Why Has MLB All-Star Voting Started Already?

Jacob NitzbergAnalyst IApril 22, 2009

Last time I checked, the calendar still said April.  Yet, on the homepage of my beloved Chicago Cubs today, there it was, a story telling me to vote my favorite Cubs into the All-Star Game—in July!

The most games that any MLB team has played so far this year is 15.  That's not even one-tenth of the season.  The Major League leader in HR has seven, and RBI top out at 18.  How can someone be expected to vote for All-Stars with such a small sample size of statistics?

While trying to think of any sort of rationalization for this, I came up empty. Yes, you can vote a maximum of 25 times, but it takes approximately 15 seconds to register and another 30 to vote.  And, once you're done, it remembers your selections, so you could vote 25 times in about five minutes.  So that isn't it.

By starting voting in April, with no real statistics for 2009 to go off of, it simply encourages voting for your favorite players or the biggest names.  Whichever team's fans get out the most votes will get players named to start the game, putting the bigger markets at an advantage. 

At this point in the season, who do you think will have more votes?  Hideki Matsui of the New York Yankees (.235 BA, 1 HR, 3 RBI) or Nick Markakis of the Baltimore Orioles (.389 BA, 2 HR, ML leading 18 RBI)?  I'd say it's probably a dead heat.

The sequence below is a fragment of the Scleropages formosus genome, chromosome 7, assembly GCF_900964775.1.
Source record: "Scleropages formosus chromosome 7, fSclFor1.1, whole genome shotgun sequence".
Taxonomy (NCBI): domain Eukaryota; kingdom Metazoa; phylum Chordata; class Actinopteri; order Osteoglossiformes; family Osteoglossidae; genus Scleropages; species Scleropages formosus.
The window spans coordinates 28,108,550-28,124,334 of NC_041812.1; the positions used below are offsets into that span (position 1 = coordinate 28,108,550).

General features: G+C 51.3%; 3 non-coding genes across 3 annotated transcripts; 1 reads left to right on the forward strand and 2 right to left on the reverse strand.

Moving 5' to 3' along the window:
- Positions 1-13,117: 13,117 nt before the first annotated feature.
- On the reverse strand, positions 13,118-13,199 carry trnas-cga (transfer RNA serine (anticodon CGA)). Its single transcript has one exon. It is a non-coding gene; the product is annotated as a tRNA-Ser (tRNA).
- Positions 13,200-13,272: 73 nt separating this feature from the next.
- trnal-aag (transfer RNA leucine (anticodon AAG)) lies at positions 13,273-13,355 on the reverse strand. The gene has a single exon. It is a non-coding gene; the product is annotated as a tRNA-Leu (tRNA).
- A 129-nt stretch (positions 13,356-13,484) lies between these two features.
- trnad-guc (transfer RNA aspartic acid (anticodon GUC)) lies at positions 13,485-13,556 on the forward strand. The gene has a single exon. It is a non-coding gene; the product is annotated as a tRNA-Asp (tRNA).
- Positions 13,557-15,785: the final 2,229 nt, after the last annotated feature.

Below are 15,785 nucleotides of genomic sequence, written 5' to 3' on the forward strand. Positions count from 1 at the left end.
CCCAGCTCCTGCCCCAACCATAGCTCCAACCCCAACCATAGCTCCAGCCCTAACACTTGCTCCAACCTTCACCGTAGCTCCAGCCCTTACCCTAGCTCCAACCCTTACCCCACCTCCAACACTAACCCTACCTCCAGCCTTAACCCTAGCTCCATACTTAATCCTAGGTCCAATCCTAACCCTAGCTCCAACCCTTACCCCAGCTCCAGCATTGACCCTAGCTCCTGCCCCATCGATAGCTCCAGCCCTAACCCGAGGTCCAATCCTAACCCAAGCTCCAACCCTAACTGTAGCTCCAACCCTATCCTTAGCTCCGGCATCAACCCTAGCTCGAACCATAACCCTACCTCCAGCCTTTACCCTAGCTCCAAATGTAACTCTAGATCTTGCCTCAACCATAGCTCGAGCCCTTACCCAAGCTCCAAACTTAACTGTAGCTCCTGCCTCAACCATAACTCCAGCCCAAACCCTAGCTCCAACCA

An example that comes to mind is 2001, when Ichiro's migration to the U.S. caused a large influx of Japanese voters, leading to four Mariners starting for the AL. Not to take anything away from those players, but my guess is that there were more deserving players.

The same thing happens every year, so maybe there is no way to fix it when the fans are allowed to vote.  But the fans need to be involved, so is there any plausible solution? 

I'm not sure, but a good start would be waiting until some teams get to play more than one series at home before letting fans vote for their All-Stars.